Researchers at mobile security firm TrustGo said they have uncovered a piece of Android malware in multiple app stores that has spread to more than 100,000 devices. It’s yet another example of malware challenges facing Google’s mobile operating system.
The MMarketPay.A Trojan is being hidden in several seemingly legitimate applications, including travel and weather apps. So far, the Trojan has been seen in nine different Chinese app stores, according to the company.
The malware downloads paid applications and content from China Mobile’s Mobile Market (M-Market). Normally, TrustGo’s Security Labs explained in a blog post, customers have to log into M-Market (http://mm.10086.cn) to buy apps. M-Market will send a verification code to the customer through SMS to ensure a particular purchase was valid. Once the customers input the code into M-Market for verification, the market will download the application.
This malware, however, circumvents this process and places orders for applications automatically, potentially causing users to be hit with unexpectedly high phone bills, TrustGo noted. This includes intercepting the verification code sent by text message and posting the code to the M-Market site to complete the transaction. If a CAPTCHA is used, the malware will send the image to a remote server for review, according to TrustGo’s analysis.
Mobile malware has increasingly become a challenge on the Android platform, with attackers looking to take advantage of Google’s more open approach to developers. In response, Google revealed earlier this year that it had instituted a protection mechanism for its app store known as Bouncer. However, even Bouncer itself has become a target, and researchers plan to disclose some of the ways it can be bypassed at the upcoming Black Hat USA conference in Las Vegas.
While third-party app stores and other smaller Websites have been caught pushing malicious applications for a while now, they don’t have the same number of users as larger, well-known marketplaces, said Vikram Thakur, principal security response manager at Symantec. As a result, that lends itself to a larger number of unique malicious apps and a smaller number of infections.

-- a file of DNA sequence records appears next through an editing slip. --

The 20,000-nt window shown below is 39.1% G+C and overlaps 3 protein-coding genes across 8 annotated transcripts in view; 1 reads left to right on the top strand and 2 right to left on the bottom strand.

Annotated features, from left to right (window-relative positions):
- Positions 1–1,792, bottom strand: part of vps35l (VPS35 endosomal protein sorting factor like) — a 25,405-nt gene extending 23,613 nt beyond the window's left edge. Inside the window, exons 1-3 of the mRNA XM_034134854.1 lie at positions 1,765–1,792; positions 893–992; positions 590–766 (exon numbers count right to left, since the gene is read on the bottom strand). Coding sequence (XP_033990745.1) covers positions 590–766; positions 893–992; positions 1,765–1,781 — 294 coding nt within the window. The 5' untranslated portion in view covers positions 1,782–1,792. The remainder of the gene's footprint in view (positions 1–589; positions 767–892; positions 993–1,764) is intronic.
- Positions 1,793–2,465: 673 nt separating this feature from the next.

Regardless, there have been many instances of Android malware infections have been traced to third-party stores as opposed to Google Play. In April, for example, researchers at NQ Mobile and North Carolina State University discovered Android malware that could be used to record calls and surrounding noise.
Thakur suggested a number of ways users can protect themselves and their devices. Besides using mobile antivirus technology, users should only use third-party app marketplaces hosted by well-known, legitimate vendors for downloading and installing apps, he said. In addition, users should always review other users’ comments on the application they are looking to download.
"Next, users should pay attention to the name of the app creator," Thakur wrote in an email. "If downloading a popular app from a well-known app creator, an app that purports to be the legitimate version, but has a different author listed should be a definite red flag. Fourth, during the installation of apps, users should always check the access permissions being requested for installation; if they seem excessive for what the application is designed to do, it would be wise to not install the application."
To read the original eWeek article, click here: Android Trojan Infects 100,000 Users, Security Researchers Claim